I have just set down a reheated casserole on the white formica table when my father leans his head far back and sprays out the water he had been dutifully drinking into a fine mist. I saw him a moment ago breathing in deep, noticed his frail chest rising with purpose, and knew it would be useless to stop him. Braying like a donkey, he claps his hands with unadulterated glee as I sit down and wipe up his wet, shiny traces before starting to eat.
I find myself having to come over to my childhood home more often; I visited today because our nurse was only part time and had called in yesterday with pinkeye from her son’s daycare. I notice that the sturdy metal clock in the living room isn’t working and am trying to figure out why when I see father at the back porch, halfway sprawled out of the lawn chair and his thin, cotton pajama pants soaked down to his knees with piss. The hyacinths in the garden we used to tend together are coming into full bloom; the heady smell wafting through the yard and making my head swim. I jam my hands under his musky arms and he looks up at me with a distant pair of cold, almost reptilian eyes. “You little fuck,” he says, giggling at himself, a disobedient schoolboy once again. For a flash, I’m tempted to toss my head back and laugh with him. I bend down and take his thin arm, his loose skin making it hard to grip. Provoked, he twists away, kicking his legs out furiously into a blur of motion, riding out the slowly ascending wave of anger, the sharp smell of his urine pricking my nose and mingling with the fresh hyacinths. Bemused, I watch until he peters out, his withered frame rising and falling with every labored breath. I take his arm again and gingerly wrap it around my own shoulders, his bony ankles clattering and too shaky set a straight trajectory into the house on their own. Easing him into the worn, soft corduroy recliner he spent the last five years on, I immediately regret it as soon as I think of his soaked pants pressing a wet, sour imprint on the chair’s fibers. I know that I have to clean him up and get him into dry clothes, but the walls in this house have started to feel oppressive, as if they are stretching out and down, getting smaller and tighter, until I don’t know anything but the smell of piss and flowers. Father starts to let out a deep, low groan from his recliner. A gradual process that grows louder until it hangs heavy and saturates every room, interrupted only to catch his breath and continue. It holds the same self-righteous, entitled cadence for attention that every sick person always adopts, consciously or not. I don’t realize my fists are clenched until I finally come to take him to the bathroom and have to uncurl my white hot hands to ease him out the living room.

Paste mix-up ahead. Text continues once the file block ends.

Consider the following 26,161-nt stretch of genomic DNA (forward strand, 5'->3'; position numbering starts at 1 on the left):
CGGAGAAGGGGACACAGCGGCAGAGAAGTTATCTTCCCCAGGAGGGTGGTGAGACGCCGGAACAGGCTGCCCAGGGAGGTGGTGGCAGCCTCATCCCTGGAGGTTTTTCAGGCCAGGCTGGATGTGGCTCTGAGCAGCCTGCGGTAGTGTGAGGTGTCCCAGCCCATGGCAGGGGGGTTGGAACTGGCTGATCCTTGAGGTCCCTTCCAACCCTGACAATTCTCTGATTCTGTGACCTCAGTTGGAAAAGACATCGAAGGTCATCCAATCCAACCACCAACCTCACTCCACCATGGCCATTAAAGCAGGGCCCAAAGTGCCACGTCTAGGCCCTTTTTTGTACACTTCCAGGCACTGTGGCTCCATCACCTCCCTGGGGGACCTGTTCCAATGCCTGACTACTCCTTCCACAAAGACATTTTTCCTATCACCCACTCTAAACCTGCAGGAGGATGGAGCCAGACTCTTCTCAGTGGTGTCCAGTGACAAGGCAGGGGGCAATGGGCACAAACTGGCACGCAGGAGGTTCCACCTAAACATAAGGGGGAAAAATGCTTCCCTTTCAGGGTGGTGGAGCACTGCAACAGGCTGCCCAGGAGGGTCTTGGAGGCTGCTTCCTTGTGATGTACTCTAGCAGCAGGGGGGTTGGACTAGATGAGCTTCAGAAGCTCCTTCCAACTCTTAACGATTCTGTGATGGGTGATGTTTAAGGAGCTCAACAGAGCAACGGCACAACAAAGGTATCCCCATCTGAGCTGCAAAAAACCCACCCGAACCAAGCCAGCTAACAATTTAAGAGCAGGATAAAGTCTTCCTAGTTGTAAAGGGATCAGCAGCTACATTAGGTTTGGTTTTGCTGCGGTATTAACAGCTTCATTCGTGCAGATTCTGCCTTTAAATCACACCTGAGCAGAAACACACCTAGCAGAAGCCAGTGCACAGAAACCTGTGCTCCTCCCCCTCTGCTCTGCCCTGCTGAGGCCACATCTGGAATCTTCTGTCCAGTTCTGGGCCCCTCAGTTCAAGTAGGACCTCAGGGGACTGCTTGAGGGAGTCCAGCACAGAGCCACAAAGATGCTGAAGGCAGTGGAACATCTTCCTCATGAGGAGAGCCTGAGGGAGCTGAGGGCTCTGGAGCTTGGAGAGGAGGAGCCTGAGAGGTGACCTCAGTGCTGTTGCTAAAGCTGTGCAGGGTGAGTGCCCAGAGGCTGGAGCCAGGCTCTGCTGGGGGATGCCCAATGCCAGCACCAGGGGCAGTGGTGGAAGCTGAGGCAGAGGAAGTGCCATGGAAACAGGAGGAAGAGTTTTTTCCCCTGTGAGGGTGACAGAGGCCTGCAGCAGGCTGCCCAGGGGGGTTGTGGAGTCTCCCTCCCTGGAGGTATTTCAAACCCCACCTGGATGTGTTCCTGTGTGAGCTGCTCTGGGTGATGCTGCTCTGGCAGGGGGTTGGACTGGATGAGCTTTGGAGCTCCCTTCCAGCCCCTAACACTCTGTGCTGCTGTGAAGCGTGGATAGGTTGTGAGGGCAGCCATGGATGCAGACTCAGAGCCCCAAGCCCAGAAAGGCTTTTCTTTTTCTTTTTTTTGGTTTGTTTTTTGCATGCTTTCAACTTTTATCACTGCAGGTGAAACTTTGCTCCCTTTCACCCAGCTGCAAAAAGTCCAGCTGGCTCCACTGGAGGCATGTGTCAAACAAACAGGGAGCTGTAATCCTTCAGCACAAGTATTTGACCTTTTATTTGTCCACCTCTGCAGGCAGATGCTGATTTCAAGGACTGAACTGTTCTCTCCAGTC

After clumsily gracing the wheelchair with father’s crumpled figure, I skirt him around only to realize that there is no possible way for me to move him upstairs unless I take him into my arms and lift his full weight. On the good days, he’s able to stand steadily, even hold a conversation with quiet murmurs, but today is not a good day. My jaw flexes, clenching involuntarily at this oversight, but I had never been nor wanted to be a caretaker, and right now I can’t help but feel as though there is a growing force in this too familiar house that is pressing onto my back, a large hand growing stronger every minute I am here. I make the executive decision to wash him down in the backyard; I reason that it is fenced for privacy. I take the bar of soap in the kitchen and wheel him outside. His small frame seems to turn in on itself even more in the white brightness of the harsh sunlight, his squinted eyes blinking rapidly and focusing on the purple bush of flowers on the other side of the yard. I gingerly lift him to set him standing and quickly strip him of his clothes and underwear, not knowing when his legs will give out. I sit him back down in the faded green plastic lawn chair we bought one summer when I was in middle school and walk over to the tap to turn the hose on and wait for the water to cool.
Father keeps looking around the yard, at the waxy green tree leaves, the overgrown grass choked with weeds, the hyacinths. I watch the yard with him and all its slow instances of still life, waiting to be captured. I jolt out of my stupor when I notice him watching me instead, a naïve, achingly youthful smile slowly stretching across his face, absent of any previous maliciousness. I take the hose and let a steady trickle flow into the deep, hollow crevices on his sunken in chest. He lets out a quiet, strangled sigh, his head hung down. Underneath the wasted, mottled skin and strange sagging, I can see that there are still whispers of my father that have lingered. His sturdy jaw sharp and jutted out, almost petulantly. The nape of his neck, exposed and vulnerable, and the curving, undulating wave of bone. There is a growing bubble in my throat that I am pushing down, fully aware of the situation’s irony when I remember how father used to hose me down this same gentle way whenever I would run home from the pool in the glaring summer, my skin dry and tight and my bare feet still stinging from the blistering pavement and the hot glass sun.